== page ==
Five minutes earlier she would have argued that this would be the time when she would run. But she stayed. She was furious. It was her time to attack. Their eyes became targets, as she gouged fingers, full force, intending to blind them, and succeeded. More blows, and slaps, and kicks were landed with more force than a roll of tree bark would ever be expected to have. She yelled, emphasizing her words with each fresh blow of elbows to chests, and knees to wood, “I am NOT a STEM to be PLAYED with, Mother BREAKER!”
The tide turned for the drunken attackers. Their casual foray into rape for personal pleasure became a losing fight for personal survival. They both fell onto the sidewalk, arms raised for protection, but their positions were indefensible. They were down, and it was her goal to make sure they never wanted to get up, and never could.
Heels stomped temples. Feet kicked sides. Arms, fists, knees, and elbows unleashed a torrent of blows rivaling the rain. One post lapsed unconscious, but the other, lying face down in the street gutter, was still moving. She jumped on and straddled his back. She realized this position made it difficult to strike, but, thanks to this one under her, she had one more weapon. A long tatter of her dress was hanging free, torn from her breast by this miserable excuse for a stick. Though it would leave her upper body completely naked, modesty was not considered, as she tore the tatter free. She pulled it tight between her hands to test its strength, and was satisfied that it would do the job she had in mind.
The rag was quickly twisted into a tightly wound rope, and threaded under the post’s chin. She crossed her arms to grab opposite ends on each side of his neck, wrapped the rag’s ends around her hands, made fists to hold the ‘rope’ tight, and, screaming a war cry, pulled with all her might.
At first, because he was so drunk, and perhaps because he was so beaten, there was no response from the post. But, as his body, by reflex, tried to breath and couldn’t, and tried to force his lungs to find air, and failed, he began to struggle, grabbing at his throat to remove the obstruction. But there was nothing he could do. Cinnamon, on his back and out of reach, had the advantage, and continued to take it. He became still. The liquid sound of a few, final, guttural gurgles mixed with the spattering rain.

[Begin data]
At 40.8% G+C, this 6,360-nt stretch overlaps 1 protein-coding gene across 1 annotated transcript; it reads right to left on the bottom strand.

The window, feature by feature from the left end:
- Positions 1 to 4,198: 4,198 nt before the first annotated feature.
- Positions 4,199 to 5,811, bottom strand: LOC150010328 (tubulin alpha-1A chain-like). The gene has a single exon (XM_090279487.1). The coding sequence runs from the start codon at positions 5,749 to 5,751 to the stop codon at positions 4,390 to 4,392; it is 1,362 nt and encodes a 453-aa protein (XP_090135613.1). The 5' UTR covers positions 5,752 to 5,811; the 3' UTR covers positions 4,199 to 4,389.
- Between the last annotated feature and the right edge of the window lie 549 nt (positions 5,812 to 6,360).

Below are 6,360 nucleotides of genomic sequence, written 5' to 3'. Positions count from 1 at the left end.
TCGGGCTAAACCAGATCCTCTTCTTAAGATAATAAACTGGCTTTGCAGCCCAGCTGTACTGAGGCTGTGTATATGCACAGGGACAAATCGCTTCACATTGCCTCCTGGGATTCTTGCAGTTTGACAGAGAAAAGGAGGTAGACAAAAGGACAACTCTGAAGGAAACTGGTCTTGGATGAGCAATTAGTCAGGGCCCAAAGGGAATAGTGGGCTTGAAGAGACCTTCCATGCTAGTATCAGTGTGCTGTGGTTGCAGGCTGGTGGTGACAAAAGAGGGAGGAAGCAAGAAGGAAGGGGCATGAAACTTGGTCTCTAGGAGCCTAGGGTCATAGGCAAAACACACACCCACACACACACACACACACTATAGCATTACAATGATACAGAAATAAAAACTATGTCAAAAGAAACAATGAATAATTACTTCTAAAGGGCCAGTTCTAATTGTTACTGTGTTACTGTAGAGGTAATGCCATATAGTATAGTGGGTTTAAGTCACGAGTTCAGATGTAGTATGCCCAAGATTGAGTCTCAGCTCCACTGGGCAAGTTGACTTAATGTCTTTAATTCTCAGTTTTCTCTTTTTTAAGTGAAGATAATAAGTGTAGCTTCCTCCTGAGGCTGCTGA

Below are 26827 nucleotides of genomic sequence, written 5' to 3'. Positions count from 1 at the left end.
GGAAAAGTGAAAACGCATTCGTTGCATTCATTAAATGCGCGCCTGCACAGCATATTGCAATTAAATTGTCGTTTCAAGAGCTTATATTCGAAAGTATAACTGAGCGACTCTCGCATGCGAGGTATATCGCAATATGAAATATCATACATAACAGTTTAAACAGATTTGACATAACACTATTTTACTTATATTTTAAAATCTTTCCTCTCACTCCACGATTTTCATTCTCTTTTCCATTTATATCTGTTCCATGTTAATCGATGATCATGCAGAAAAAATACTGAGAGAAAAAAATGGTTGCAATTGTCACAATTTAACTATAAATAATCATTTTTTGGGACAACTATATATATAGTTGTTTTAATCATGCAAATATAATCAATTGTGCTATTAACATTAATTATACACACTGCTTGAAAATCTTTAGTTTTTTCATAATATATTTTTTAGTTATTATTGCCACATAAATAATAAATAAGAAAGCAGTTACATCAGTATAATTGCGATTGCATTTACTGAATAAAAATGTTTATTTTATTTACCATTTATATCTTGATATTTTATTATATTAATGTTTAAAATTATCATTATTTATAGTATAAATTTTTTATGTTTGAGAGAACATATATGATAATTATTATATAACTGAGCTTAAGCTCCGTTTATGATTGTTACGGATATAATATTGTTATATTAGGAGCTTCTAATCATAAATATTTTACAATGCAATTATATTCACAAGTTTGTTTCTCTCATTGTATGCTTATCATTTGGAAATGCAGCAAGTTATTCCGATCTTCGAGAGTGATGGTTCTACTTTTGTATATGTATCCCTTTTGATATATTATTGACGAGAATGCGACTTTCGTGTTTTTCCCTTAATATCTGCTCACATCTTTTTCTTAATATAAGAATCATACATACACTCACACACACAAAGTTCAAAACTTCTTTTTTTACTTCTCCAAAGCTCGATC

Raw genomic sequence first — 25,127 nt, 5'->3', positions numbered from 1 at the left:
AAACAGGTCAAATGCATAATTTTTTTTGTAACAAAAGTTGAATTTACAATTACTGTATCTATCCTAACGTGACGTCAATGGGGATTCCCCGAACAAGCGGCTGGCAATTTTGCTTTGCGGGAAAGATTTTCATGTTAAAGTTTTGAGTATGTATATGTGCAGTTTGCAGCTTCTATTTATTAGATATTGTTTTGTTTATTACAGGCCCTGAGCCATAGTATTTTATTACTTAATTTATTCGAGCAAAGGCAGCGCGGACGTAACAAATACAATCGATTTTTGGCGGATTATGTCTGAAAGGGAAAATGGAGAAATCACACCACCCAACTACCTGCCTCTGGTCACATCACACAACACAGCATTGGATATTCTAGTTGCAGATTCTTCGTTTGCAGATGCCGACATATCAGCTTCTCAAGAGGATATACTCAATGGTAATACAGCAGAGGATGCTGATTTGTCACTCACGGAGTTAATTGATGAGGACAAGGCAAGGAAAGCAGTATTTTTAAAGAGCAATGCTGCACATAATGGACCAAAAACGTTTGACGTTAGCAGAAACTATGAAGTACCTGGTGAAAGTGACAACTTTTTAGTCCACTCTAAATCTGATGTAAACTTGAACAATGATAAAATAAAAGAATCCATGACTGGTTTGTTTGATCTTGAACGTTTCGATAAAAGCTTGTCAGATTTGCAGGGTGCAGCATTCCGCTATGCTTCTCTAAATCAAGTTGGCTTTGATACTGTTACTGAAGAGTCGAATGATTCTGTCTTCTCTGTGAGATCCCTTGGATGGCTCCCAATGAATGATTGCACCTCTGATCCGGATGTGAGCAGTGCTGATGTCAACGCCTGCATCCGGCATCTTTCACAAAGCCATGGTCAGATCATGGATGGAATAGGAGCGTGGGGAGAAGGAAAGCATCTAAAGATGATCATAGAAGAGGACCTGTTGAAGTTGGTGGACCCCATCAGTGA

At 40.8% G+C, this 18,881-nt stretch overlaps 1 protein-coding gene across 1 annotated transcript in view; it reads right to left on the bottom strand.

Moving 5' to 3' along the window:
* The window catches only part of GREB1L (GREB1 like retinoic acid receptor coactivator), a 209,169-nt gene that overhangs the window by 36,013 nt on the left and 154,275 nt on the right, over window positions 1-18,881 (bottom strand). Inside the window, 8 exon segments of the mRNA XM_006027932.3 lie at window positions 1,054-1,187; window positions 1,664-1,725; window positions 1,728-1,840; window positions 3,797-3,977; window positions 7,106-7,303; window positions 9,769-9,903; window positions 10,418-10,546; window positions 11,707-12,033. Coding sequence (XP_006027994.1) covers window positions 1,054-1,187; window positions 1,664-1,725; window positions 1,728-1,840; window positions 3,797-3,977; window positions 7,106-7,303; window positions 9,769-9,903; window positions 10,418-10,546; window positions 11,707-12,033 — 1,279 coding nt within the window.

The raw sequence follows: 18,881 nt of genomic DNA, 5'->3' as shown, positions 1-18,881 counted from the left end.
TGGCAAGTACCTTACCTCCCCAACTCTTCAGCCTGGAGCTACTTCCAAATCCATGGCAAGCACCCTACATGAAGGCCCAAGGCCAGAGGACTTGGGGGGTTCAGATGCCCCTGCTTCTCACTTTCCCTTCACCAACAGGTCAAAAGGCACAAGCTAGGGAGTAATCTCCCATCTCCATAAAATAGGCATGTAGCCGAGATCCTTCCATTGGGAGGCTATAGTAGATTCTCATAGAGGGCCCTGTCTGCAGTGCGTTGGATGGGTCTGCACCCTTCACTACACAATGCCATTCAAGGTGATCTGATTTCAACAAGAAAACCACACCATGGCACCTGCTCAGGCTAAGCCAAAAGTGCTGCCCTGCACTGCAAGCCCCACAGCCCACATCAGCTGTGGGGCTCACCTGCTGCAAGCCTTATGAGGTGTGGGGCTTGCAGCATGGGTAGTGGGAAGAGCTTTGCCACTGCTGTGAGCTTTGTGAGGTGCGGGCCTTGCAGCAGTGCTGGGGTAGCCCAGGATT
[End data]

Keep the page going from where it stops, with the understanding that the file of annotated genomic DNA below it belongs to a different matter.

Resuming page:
This was a sound she would gladly remember. She still pulled hard on the rag, not yet ready to let go, and as she pulled, she savored every drop of falling rain, and every dying rattle from his throat. It was a state of bliss, …..but her bliss was interrupted.
“That will be quite enough, young lady.” The deep, resonant voice had come from behind her.
She froze, still pulling on the rag, but it was less taught. Slowly turning in the direction of the voice, Cinnamon kept her eyes down, expecting to see the polished shoes of a policeman. But, there were no shoes. Instead, resting in an inch of gutter water, she saw a bright bronze tap, so highly polished that even the rain couldn’t diminish its shine. The tap was firmly attached to a dowel of ebony wood. Panting and sweating, gradually releasing her death grip on the tattered rag around the throat of her attacker-turned-victim, her eyes traced the shape upward. Midway the black-polished shaft was decorated by an inch high inlay of teak and maple in a checkered-diamond pattern. Ebony as black as black could be, but polished to a mirror sheen, continued almost to the top. There, another matching inlay was crossed by a gold, diamond-tipped stick pin. Above that, her eyes met two glistening, bronze tinted orbs, eyes, one monocled, but both with a soft expression that seemed to say, “There’s nothing to fear.” Above those safe-saying eyes, a cap of gold cord, woven into a lattice, circled with diamonds, and topped by a huge, sparkling, crystal-clear gemstone, served as the finishing crown.